Subject: Peace Movement Supports Wikileaks
Date: Dec 4, 2010 8:01 AM 


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United National

Antiwar Committee or UNAC at P.O. Box 123, Delmar, NY 12054



For Immediate Release                                                                 12/2/2010


For more information: Joe Lombardo, 518-281-1968,



Antiwar movement supports Wikileaks and calls for and independent, international investigation of the crimes that have been exposed.  We call for the release of Bradley Manning and the end to the harassment of Julian Assange.  


The United National Antiwar Committee (UNAC) calls for the release of Bradley Manning who is awaiting trial accused of leaking the material to Wikileaks that has been released over the past several months.  We also call for an end to the harassment of Julian Assange, the founder of Wikileaks and we call for an independent, international investigation of the illegal activity exposed through the material released by Wikileaks.


Before sending the material to Wikileaks, Bradley Manning tried to get his superiors in the military to do something about what he understood to be clear violations of international law.  His superiors told him to keep quiet so Manning did the right thing; he exposed the illegal activity to the world.


The Afghan material leaked earlier shows military higher-ups telling soldiers to kill enemy combatants who were trying to surrender. The Iraq Wikileaks video from 2007 shows the US military killing civilians and news reporters from a helicopter while laughing about it.  The widespread corruption among U.S. allies has been exposed by the most recent leaks of diplomatic cables. Yet, instead of calling for change in these policies, we hear only a call to suppress further leaks.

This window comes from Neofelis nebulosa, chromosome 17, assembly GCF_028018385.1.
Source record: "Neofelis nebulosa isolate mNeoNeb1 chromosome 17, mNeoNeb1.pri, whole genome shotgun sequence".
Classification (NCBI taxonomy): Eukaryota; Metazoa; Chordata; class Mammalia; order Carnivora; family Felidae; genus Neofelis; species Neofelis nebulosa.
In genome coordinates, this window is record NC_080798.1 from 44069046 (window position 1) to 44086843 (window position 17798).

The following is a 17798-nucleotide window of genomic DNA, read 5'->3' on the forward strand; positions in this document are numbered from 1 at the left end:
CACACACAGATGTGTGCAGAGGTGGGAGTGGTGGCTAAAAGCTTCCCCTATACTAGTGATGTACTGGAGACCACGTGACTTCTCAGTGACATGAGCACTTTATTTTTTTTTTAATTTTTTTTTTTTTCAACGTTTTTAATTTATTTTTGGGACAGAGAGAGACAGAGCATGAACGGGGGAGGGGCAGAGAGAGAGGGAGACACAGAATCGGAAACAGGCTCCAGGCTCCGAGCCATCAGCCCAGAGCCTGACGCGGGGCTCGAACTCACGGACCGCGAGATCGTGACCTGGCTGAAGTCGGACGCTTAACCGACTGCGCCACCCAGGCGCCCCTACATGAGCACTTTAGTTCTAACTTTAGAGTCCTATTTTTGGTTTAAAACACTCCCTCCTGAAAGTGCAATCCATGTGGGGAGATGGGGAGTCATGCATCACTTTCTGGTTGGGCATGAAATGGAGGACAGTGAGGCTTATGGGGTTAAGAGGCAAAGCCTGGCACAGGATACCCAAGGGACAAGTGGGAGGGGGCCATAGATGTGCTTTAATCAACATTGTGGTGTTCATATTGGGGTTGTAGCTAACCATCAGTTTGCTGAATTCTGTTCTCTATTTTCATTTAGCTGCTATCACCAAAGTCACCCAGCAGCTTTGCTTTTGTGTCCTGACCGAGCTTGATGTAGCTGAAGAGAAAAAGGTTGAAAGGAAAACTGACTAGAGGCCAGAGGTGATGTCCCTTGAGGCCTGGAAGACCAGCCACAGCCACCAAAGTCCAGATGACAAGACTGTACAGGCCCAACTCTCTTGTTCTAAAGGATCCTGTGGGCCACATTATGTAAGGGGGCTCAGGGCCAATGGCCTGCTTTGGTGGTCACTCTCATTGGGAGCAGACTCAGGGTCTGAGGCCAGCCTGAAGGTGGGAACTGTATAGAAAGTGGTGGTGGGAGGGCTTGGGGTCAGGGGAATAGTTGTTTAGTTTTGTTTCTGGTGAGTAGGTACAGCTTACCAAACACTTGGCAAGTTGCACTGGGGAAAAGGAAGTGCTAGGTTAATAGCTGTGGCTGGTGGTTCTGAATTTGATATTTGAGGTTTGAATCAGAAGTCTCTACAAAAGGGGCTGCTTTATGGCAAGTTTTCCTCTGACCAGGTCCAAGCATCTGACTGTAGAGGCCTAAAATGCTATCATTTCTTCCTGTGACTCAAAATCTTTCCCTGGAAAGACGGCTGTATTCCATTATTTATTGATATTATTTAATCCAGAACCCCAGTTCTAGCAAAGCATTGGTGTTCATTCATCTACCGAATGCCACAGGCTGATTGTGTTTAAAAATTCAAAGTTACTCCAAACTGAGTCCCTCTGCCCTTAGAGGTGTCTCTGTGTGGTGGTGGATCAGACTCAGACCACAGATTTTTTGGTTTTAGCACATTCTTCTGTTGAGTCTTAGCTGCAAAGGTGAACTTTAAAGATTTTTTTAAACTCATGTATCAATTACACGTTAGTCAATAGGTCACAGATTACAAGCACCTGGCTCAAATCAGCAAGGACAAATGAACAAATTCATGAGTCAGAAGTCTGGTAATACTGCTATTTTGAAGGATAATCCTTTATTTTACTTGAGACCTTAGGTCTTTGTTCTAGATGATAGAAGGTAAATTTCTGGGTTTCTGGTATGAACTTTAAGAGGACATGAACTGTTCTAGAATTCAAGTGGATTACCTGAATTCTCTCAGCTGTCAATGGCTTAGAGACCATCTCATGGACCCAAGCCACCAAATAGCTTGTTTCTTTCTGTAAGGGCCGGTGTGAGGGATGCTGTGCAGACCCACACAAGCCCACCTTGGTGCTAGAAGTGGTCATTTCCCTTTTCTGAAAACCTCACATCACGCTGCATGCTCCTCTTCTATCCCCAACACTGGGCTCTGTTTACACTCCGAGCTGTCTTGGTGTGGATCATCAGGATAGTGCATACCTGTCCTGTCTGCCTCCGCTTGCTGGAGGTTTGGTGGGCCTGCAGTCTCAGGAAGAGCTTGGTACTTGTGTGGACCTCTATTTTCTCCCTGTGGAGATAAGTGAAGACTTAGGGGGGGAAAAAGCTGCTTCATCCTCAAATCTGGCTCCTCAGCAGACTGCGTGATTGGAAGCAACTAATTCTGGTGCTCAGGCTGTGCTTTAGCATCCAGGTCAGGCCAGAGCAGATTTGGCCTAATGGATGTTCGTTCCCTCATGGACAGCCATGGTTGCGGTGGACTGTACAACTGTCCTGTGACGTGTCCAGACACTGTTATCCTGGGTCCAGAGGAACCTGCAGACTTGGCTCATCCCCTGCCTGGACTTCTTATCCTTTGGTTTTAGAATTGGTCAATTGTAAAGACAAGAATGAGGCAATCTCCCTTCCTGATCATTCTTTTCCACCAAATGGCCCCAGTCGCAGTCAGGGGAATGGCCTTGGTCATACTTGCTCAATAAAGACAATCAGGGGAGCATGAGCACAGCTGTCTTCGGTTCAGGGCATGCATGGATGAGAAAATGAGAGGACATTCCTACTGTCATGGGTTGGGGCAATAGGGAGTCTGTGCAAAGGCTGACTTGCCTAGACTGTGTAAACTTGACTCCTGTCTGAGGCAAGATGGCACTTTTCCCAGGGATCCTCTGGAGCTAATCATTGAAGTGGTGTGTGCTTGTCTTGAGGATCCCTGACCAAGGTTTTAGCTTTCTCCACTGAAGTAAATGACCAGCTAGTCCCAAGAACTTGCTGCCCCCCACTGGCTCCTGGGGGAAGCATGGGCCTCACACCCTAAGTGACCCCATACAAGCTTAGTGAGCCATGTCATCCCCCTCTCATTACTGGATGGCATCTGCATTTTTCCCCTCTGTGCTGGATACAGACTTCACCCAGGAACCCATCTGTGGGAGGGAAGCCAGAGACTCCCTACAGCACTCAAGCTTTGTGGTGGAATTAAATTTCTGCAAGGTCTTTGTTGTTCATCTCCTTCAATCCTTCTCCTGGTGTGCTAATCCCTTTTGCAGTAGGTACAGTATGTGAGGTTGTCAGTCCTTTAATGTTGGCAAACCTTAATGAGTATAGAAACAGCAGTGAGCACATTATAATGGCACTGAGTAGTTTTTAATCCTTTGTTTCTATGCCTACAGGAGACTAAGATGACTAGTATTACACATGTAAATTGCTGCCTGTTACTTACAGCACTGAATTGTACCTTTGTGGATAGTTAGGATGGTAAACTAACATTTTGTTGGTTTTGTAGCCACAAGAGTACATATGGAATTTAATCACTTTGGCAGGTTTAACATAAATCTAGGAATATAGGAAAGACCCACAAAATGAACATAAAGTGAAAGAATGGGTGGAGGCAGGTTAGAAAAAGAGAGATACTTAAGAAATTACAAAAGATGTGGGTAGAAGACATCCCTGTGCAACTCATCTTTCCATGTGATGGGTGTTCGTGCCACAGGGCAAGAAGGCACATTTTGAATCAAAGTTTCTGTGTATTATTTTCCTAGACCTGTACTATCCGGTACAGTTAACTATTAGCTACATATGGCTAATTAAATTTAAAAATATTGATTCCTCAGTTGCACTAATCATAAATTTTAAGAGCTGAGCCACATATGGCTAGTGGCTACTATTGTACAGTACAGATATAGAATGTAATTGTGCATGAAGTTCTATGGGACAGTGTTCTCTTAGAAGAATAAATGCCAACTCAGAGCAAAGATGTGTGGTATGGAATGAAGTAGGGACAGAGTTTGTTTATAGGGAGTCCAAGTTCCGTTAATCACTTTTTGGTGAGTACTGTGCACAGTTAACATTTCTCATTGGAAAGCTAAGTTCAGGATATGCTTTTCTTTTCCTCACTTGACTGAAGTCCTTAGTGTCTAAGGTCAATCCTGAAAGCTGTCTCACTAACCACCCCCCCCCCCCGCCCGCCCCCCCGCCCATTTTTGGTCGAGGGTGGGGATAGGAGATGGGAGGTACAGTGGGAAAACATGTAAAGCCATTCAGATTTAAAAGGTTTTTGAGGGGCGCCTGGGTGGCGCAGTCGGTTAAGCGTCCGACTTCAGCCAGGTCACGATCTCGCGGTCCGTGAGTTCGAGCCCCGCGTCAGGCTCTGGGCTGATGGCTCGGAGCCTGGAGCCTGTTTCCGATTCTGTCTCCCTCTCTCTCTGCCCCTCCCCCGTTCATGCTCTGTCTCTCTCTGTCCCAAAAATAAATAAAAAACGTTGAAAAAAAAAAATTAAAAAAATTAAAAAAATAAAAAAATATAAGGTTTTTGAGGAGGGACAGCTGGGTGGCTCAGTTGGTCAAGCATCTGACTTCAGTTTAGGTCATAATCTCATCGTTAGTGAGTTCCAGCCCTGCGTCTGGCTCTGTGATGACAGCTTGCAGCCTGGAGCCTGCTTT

At the national antiwar conference held in Albany in July, 2010, at which UNAC was founded, we heard from Ethan McCord, one of the soldiers on the ground during the helicopter attack on the civilians in Iraq exposed by Wikileaks (see: ).  He talked about removing wounded children from a civilian vehicle that the US military had shot up.  It affected him so powerfully that he and another soldier who witnessed the massacre wrote a letter of apology to the families of the civilians who were killed. 

We ask why this material was classified in the first place.  There were no state secrets in the material, only evidence of illegal and immoral activity by the US military, the US government and its allies.  To try to cover this up by classifying the material is a violation of our right to know the truth about these wars.  In this respect, Bradley Manning and Julian Assange should be held up as heroes, not hounded for exposing the truth.

UNAC calls for an end to the illegal and immoral policies exposed by Wikileaks and an immediate end to the wars in Iraq and Afghanistan and an end to threats against Iran and North Korea.